November 19, 2016: (n.) the worst day of my life.
In October 2016, over a year after trying to conceive with no luck and already having given up on trying, my husband and I found out we were expecting. I remember the influx of emotions. What we dreamed of was becoming a reality. We were finally going to be parents. Immediately, my mind raced with ideas – nursery themes, bump picture ideas, pregnancy announcements.
I immediately booked my appointment with our OBGYN. Because she knew we were full of anxiety, she got us in for an early ultrasound at 5 weeks. The tech was able to see the sac, and the yolk. The doctor explained to us that there was no heartbeat, but that it was typically normal at this time. She booked us for an U/S exactly a week from then.
We went in for that ultrasound full of hope. I walked in, heart racing, but thinking: This could never happen to me. What are the chances? (Little did I know, they were 1 in 4.) Waiting for the U/S technician to look around was the longest 15 seconds of my life. She was unable to give me the news, but she did not have to say anything for me to know it was not good news. As I put my clothes back on, I remember sobbing and my poor husband tearing up as well, trying to console me. As my doctor was not in office, I was scrambled into another room to speak to another doctor to confirm the dreaded news I already knew. This doctor could not have been more insensitive. He threw statistics at me, and mentioned: The great news is, now that you got pregnant, we now know you are able to get pregnant. (Two years and one failed IVF cycle later, joke’s on you, doc.) I left the doctor, called out of work, and drowned my sorrows in food and sad music.
I felt like what we had so desperately tried for was given to us and ripped from us within seconds.
That same week, a nurse call me to discuss my need for a D&C. She also explained to me that it would cost us $1600 with my doctor. I explained to her that this was not affordable to us. She recommended we try to miscarry naturally, and offered me an address to our local abortion clinic, which offers a D&C for $400. A week later, we had not miscarried.
I remember hearing so many hopeful stories of a heartbeat not appearing until 8 weeks. I scheduled an appointment with my mom’s OBGYN. My husband and I, again, were so hopeful. Yet again, disappointment. There was no heartbeat, and our baby stopped growing at 5 weeks.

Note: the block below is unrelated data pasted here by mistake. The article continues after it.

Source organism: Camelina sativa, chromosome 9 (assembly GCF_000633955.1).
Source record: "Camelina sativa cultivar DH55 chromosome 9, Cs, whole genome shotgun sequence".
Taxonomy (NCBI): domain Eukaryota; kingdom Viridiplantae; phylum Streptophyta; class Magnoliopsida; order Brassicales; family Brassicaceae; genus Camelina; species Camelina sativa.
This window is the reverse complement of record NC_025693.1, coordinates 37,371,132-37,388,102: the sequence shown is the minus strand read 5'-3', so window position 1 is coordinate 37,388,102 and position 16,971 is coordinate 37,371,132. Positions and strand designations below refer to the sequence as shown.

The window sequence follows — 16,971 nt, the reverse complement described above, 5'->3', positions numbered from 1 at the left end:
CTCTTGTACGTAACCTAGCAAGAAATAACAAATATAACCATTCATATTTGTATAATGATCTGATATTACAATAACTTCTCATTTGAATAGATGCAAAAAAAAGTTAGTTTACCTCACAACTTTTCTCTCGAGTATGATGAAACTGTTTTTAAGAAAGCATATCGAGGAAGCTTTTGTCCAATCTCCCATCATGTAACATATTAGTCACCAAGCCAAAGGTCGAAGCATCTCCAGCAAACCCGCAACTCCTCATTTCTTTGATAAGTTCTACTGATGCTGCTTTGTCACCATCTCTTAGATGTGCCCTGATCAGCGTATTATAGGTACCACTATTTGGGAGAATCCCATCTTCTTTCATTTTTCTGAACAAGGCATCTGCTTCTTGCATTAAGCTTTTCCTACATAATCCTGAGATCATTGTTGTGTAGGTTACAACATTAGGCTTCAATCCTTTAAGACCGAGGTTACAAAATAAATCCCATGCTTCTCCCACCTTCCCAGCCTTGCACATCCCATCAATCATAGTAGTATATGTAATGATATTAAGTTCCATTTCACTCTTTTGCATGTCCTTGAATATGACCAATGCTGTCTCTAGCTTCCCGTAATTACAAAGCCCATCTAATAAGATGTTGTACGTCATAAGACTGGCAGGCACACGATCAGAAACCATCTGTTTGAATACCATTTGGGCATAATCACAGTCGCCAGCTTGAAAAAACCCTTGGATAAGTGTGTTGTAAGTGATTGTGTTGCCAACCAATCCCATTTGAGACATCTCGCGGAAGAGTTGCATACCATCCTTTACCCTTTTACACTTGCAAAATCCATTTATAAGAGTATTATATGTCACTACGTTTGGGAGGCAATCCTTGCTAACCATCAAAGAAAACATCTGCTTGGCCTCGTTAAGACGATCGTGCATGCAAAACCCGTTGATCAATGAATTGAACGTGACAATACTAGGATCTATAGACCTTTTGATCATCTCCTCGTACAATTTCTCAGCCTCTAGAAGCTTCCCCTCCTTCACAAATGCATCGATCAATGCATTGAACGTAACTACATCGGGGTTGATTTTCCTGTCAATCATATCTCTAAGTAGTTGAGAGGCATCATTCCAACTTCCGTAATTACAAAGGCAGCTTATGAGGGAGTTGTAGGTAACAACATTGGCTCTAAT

I scheduled my D&C for November 19th. At this point, I was numb. I had zero feelings, and wanted all recollection of this pregnancy to be done and over with. My husband and I, to alleviate the situation, laughed and joked on the 40-minute drive up there. Upon getting there, it was apparent I did not belong. The clinic was full of teenagers, laughing. Some were with a parent, others with their boyfriends. Some came with a friend and were gossiping. None discussing what they were here for. I wrote my name on the list and waited to be called. My husband held my hand firmly. We sat in silence.
Once my name was called, I asked if my husband could accompany me. I was told he would have to wait in the lobby. Tears brimming my eyes, I kissed him and went in. I paid the $400. I was then scrambled into a room, where a nurse quickly took my vital signs and asked me to remove all my clothes and cover myself with a blanket they provided. I was then escorted, still wrapped in a blanket, to a line of women. They were all wrapped in blankets. They were all in line for the same purpose. In all their faces, I read a hint of fear. As the line gets closer to the room, I could hear the noise. It almost sounded like a vacuum.
It was then my turn. I went in and immediately sat in the chair. An IV was placed in my arm, where the anesthetic would eventually put me to sleep. The doctor asked me some questions. To one of them, I remember tearing up and explaining it was a miscarriage. He attempted to console me, clearly uncomfortable, and told me it would be quick. I woke up from the procedure, not even realizing it had already been completed.
I was then escorted to yet another room for “recovery.” It was a tiny room with two recliner chairs. A girl sat on the other chair, asleep. I was sat in the chair, offered water and a heating pad. The cramps were almost unbearable. About 10 minutes later, I was allowed to leave.
I sobbed the entire way home, barely able to tell my husband about the experience.
While the procedure was quick and almost painless, I was left with an unbearable feeling of pain, disappointment, and emptiness. Nobody knew what we were going through. We hadn’t even told our parents, as we were waiting until at least 12 weeks to tell our families. Holding this secret, and then the pain, brought me into a horrible depression. I blocked out the hurt for weeks. I went out with friends, went on dates with my husband, until I couldn’t anymore. I broke.
This day truly was the worst day of my life. But I know that the day I’m graced with the ability to be a mother, I will only cherish my role that much more.
October is Pregnancy and Infant Loss Awareness Month. In honor of this, I decided to tell my story. This is such a taboo topic nobody talks about. But, the reality is, 1 in 4 pregnancies will end in miscarriage – a mind-boggling statistic I had to learn about as I found out my baby had not made it. Spread the word. Tell your stories. I hear you. I hurt for you.